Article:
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Australian aquaculture delivering economic and environmental benefits

An Inquiry into the Northern Australian aquaculture industry has heard evidence that prawn farms pose no environmental risk to estuary or reef ecosystems.

September 3, 2015

An Inquiry into the Northern Australian aquaculture industry has heard evidence that prawn farms pose no environmental risk to estuary or reef ecosystems.

Northern based Senator Ian Macdonald, who attended the Inquiry hearings and site inspections, said that the evidence is good news for an industry that has suffered under an unnecessary regulatory burden.

“Scientists from James Cook University and CSIRO agree that any impact from nutrients and prawn farm discharge is very minimal,” he said.
“The prawn farms operating on the Queensland coast are having zero detrimental impact on reef ecosystems, and zero detrimental impact on the mangrove and estuary habitats.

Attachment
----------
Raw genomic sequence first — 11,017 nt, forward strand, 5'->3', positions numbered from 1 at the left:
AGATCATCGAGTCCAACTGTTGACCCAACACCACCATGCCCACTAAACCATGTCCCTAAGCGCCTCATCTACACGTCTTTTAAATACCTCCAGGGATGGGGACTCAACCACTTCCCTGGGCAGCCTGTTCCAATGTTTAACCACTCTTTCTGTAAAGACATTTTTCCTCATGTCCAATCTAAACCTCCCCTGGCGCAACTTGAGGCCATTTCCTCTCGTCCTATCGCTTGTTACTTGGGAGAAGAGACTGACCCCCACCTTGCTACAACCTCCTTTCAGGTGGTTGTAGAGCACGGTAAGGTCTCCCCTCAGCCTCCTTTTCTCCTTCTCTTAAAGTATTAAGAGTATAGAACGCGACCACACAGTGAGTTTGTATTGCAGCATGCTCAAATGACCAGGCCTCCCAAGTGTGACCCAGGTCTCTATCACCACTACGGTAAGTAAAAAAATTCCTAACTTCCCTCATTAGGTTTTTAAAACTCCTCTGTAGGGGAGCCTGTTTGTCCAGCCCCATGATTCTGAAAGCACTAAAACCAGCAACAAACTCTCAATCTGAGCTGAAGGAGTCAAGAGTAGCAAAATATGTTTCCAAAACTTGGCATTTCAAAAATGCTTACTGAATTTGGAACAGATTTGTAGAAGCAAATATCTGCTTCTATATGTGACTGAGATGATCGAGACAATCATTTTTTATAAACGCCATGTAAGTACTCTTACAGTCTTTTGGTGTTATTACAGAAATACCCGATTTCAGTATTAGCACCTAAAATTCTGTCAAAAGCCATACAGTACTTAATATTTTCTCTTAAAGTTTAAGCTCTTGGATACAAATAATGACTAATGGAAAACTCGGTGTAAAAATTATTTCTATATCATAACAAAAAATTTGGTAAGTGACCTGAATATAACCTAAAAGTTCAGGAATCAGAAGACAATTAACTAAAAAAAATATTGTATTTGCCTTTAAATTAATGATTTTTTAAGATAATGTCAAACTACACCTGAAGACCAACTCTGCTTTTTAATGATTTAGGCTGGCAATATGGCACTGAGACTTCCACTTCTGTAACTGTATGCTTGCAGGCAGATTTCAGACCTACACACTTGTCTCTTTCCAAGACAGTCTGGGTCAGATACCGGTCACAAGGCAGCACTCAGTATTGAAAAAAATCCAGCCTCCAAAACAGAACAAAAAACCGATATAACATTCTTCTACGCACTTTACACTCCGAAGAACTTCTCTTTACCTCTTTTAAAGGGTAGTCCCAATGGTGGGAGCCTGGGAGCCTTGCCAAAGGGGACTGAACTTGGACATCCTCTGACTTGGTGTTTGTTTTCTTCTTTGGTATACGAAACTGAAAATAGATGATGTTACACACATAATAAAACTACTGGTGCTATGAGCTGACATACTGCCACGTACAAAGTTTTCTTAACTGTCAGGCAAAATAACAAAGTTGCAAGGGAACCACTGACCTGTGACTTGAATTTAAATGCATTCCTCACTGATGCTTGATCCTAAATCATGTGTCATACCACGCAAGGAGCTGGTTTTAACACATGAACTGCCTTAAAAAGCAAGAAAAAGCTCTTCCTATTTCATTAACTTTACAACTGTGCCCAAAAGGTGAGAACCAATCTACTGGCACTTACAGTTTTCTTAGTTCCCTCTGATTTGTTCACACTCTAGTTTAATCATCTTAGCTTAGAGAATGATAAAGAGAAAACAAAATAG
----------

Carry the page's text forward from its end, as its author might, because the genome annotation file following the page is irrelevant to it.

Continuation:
“In fact, the science is suggesting that the mangroves and estuaries around the prawn farms are in much better shape than elsewhere exactly because of the nutrients that run off from the farms into the coastal ecosystem.

“We have heard a lot of stories about recreational fishers travelling many miles just to fish creeks near prawn farm outlets because of the quality of the barramundi,” he added.

Senator Macdonald, who is Chair of the Northern Development White Paper Implementation Oversight Committee, said that aquaculture will be a key industry for the future of the north.

“As the science improves and the outcomes improve we need to do everything we can to assist this industry and not give a voice to the alarmist environmental lobby whose position is not supported by the science and who will happily sabotage Australian jobs.

“Aquaculture is an industry that needs to be fostered – not tied up in red-tape – so that it can provide economic benefit for northern Australia for years to come,” he said.

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